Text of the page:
Social Welfare Employees Hit Planned Transfer of Home for Aged, Abolition of Children’s Center

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Employees of the Department of Social Welfare and Development (DSWD) have protested the planned relocation of government-run Golden Acres Home for the Aged (GA) from its present home in Bago Bantay, Quezon City to Tanay, Rizal.

They also opposed the plan to abolish the Reception and Study Center for Children (RSCC).

The members of the Social Welfare Employees Association of the Philippines (Sweap), the union of DSWD employees which is affiliated with the Confederation for the Unity, Recognition and Advancement of Government Employees (Courage), said they are not against the construction of more and better facilities such as the one being built in Tanay. However, they said, they are against the GA’s transfer from its present location because this would mean “outright abandonment” of the government’s duty to maintain an accessible facility serving the neglected senior citizens in the National Capital Region (NCR).

The GA, which to date houses more than 227 elderly persons, and the RSCC, an orphanage catering to infants and toddlers, will be displaced since their present location at the back of SM North Edsa, being covered by the proposed Quezon City Central Business District Project (QC-CBD), is targeted for sale to private real estate developers at a much higher commercial value.

In many recent media interviews, Social Welfare Secretary Esperanza Cabral had repeatedly announced that the transfer will be good for the abandoned and neglected elderly.

SWEAP national president Ramon Loza disputed Cabral’s claim. He said the GA’s clients have already expressed their opposition to the transfer.

The proposed location is just a stone-throw away from Camp Mateo M. Capinpin, where military exercises are regularly held.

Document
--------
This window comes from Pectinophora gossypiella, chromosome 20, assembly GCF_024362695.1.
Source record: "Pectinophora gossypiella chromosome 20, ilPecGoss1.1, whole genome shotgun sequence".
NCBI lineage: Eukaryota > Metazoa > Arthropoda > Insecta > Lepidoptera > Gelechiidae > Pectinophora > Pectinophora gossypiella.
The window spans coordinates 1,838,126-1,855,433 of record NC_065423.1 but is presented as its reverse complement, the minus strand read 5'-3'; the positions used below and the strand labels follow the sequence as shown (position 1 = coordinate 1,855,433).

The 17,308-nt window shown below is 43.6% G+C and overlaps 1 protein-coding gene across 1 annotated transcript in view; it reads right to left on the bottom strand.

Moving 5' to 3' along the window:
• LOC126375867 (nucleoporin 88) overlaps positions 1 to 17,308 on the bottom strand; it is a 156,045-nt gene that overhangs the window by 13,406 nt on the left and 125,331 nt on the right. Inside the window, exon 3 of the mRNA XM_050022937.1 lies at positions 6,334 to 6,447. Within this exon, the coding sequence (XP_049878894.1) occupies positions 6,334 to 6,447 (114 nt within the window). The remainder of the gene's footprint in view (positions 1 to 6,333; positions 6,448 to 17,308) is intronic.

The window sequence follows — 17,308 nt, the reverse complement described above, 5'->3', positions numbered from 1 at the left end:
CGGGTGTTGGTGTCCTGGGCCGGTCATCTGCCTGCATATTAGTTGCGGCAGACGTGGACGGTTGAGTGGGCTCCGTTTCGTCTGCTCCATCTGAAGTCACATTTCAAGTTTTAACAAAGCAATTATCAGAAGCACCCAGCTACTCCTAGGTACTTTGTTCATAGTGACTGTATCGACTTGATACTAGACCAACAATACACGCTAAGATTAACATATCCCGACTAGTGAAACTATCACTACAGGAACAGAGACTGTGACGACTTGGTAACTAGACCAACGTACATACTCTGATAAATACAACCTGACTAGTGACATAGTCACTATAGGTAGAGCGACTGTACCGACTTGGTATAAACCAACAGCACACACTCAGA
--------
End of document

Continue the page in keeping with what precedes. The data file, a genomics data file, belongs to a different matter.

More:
Ferdinand Gaite, Courage national president, condemned what he described as the government’s plan to sacrifice the health and security of the marginalized sectors “just to rake in profits from the QC-CBD project.”

“It is unimaginable for this government to relocate the shelter for the elderly to the vicinity of a military camp,” Gaite said. “The elderly persons could die of fear!”

The GA employees also asserted that not all of their clients may be accommodated in the new facility in Tanay.

They also feared that the transfer and abolition of the GA and RSCC, respectively, will lead to “wholesale retrenchments,” as well as mass resignations.

“Tanay is very far from Manila,” Loza said. “Our meagre salaries and benefits will not compensate the high transport cost. It is natural for the employees to leave their jobs than spend much on transportation.”

“Sadly, it is not that easy to look for a new job amidst the economic crisis that our country is currently facing,” Loza added.

Sweap vowed to launch a series of protest actions against the transfer and abolition of both institutions. “Our struggle against privatization and commercialization is a struggle to protect the social services that the Filipino people deserve,” Loza said. (

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